The utter failure of this crusade is so well known that I shall allude to it further for the purpose only of calling the attention of the Institute to a curious negotiation which was, in all probability, the only fruit of it. Dr. Lingard, after noticing Edward's arrival at Acre in 1271, and the retreat of the Sultan of Babylon, who had already prepared to assault the city, says, "Abagha, the Tartar Khan of Persia, proposed to him an offensive alliance against the common enemy of the Moguls and Christians." Under the corrupted form of Abagha, we have the name of Abaka-Kaan, son of Hulagu-il-Khan, and nephew of Kublaï-Khan, the Tartar Emperor of China. The Moghuls under Hulagu had captured Bagdad, and put to death the last of the Abbassite Khalifs, in the year 1258. The Persian sovereigns of the new, or Moghul dynasty, were therefore the religious and political foes of all the Mohammedan races; and hence the likelihood that such an offer was really made by Abaka to the English prince. Although this negotiation led to no result at the time, and Edward was compelled to evacuate Acre and return to Europe, the policy of concluding an alliance with the sovereigns of England and France was not abandoned by the Moghul princes who succeeded Abaka on the throne of Persia. On the death of his uncle Ahmed-Khan, in 1284. Arghun, the son of Abaka, ascended the throne, and he immediately renewed the relations of his predecessors with the Frank monarchs, and more especially with the court of Rome. He sent ambassadors to the Pope, and to the kings of France[3] and England, urging them to join him in an attack on the Mohammedans; and his envoys, one of whom was baptised at Rome, held out hopes that Arghun and his subjects might be induced to embrace the Christian faith. The chief agent employed by the Moghul prince in these negotiations was one Buscarelli de Gisolfi, a citizen of Genoa. Several of the letters of Pope Nicholas IV. to Edward on this subject are still preserved. In 1289, the pontiff wrote to say that Biscarellus de Gisulfo, envoy of "Argon," king of the Tartars, had presented letters to him announcing that the Moghul ruler was prepared to invade the Holy Land, at the time of the general crusade then contemplated. As this envoy was about to visit England he recommends him to Edward's notice.[4] Another Papal brief, dated December, 1290, also recommends Bascarellus de Gisulfo, and the other ambassadors of Arghun, among whom was Zaganus, a Tartar, who had become a convert to Christianity, to the protection of the English king.[5]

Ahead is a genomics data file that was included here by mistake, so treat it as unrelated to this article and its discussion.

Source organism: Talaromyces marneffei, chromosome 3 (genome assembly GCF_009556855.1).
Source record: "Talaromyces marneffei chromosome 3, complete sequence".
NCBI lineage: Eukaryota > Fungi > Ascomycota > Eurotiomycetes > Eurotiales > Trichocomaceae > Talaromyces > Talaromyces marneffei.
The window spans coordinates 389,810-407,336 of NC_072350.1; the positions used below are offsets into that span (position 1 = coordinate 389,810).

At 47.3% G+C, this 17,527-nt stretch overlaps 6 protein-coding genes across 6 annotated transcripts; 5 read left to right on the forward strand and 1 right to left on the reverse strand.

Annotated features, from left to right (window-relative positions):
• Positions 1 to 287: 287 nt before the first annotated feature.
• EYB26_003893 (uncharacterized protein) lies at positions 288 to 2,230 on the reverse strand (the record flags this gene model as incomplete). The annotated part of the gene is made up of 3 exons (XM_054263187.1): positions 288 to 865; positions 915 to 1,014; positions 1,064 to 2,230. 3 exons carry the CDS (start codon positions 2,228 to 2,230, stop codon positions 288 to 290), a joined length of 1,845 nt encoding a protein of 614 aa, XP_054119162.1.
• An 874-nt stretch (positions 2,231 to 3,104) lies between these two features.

From the Wardrobe Account of the eighteenth year of Edward I., we learn that Buscarelli arrived in London on the eve of the Epiphany, January 5, 1290, accompanied by three esquires, a cook, eight horses, and six garçons; he remained thirteen days at the English court; and, in all, twenty days in England; his expenses were defrayed by Edward; his Tartar colleagues are not mentioned in the account. On the departure of Buscarelli, the king delivered to him a letter addressed to Arghun,[6] in which mention is made of the attachment which the father of the latter had always shown towards the Christians. Edward compliments him on his laudable intention of arming against the Soldan of Babylon, in aid of the Holy Land, and of the Christian faith; thanks him for the offer of horses and other necessaries for his army, whenever he shall reach the Holy Land; and assures him, that as soon as he can obtain the assent of the Roman Pontiff to the passage of himself and his army beyond sea, he will take care to certify him thereof through his own envoys, by whom he will also send him some gerfalcons and "other jewels of our land," as Arghun had requested of him.

Although in this letter Edward expresses his wish to undertake another crusade, and it is certain he was under a solemn engagement to do so, which Pope Nicholas was now constantly urging him to fulfil,[7] it may be doubted if his professions were sincere; but whatever his views in that respect, he was suddenly and entirely diverted from them by the question which almost immediately arose of the succession to the Scottish throne, and the circumstances attending it, which offered him a nearer, and long desired, field for the employment of his arms and money.

It appears, however, that Edward kept his word, and actually sent envoys to the Moghul sovereign soon after the departure of Buscarelli; they joined the latter at Genoa, and travelled thence with him, his nephew Conrad, and Percival de Gisolfi to the Persian court; the name of the English ambassador was Geoffrey de Langley, who was attended by two esquires, one of whom was Nicholas de Chartres. I write with extracts before me from the original roll of their Itinerary, kindly communicated by my friend, Mr. Burtt, of the Chapter-house, Westminster.

It is not a little curious that at the very time these ambassadors from the English sovereign were making their way from Genoa to the Moghul court, that ever-to-be-beloved old traveller Marco Polo was bringing a Tartar bride to Arghun, by sea from China.[8] Marco and his charge found him deceased, that event having occurred in 1291; and he probably died before the English embassy could reach his presence. The death of Arghun did not, however, wholly interrupt the relations between the Moghul and English courts. As late as the year 1303, we find a letter from Edward to Casan, or Gazan, who, after a short interval, succeeded Arghun, acknowledging the receipt of the letter he had sent by "Buscarelli de Giussurfa," apparently the same Italian envoy, and informing him that he was prevented from attending to the affairs of the Holy Land, by the political embarrassments and wars of Europe.[9]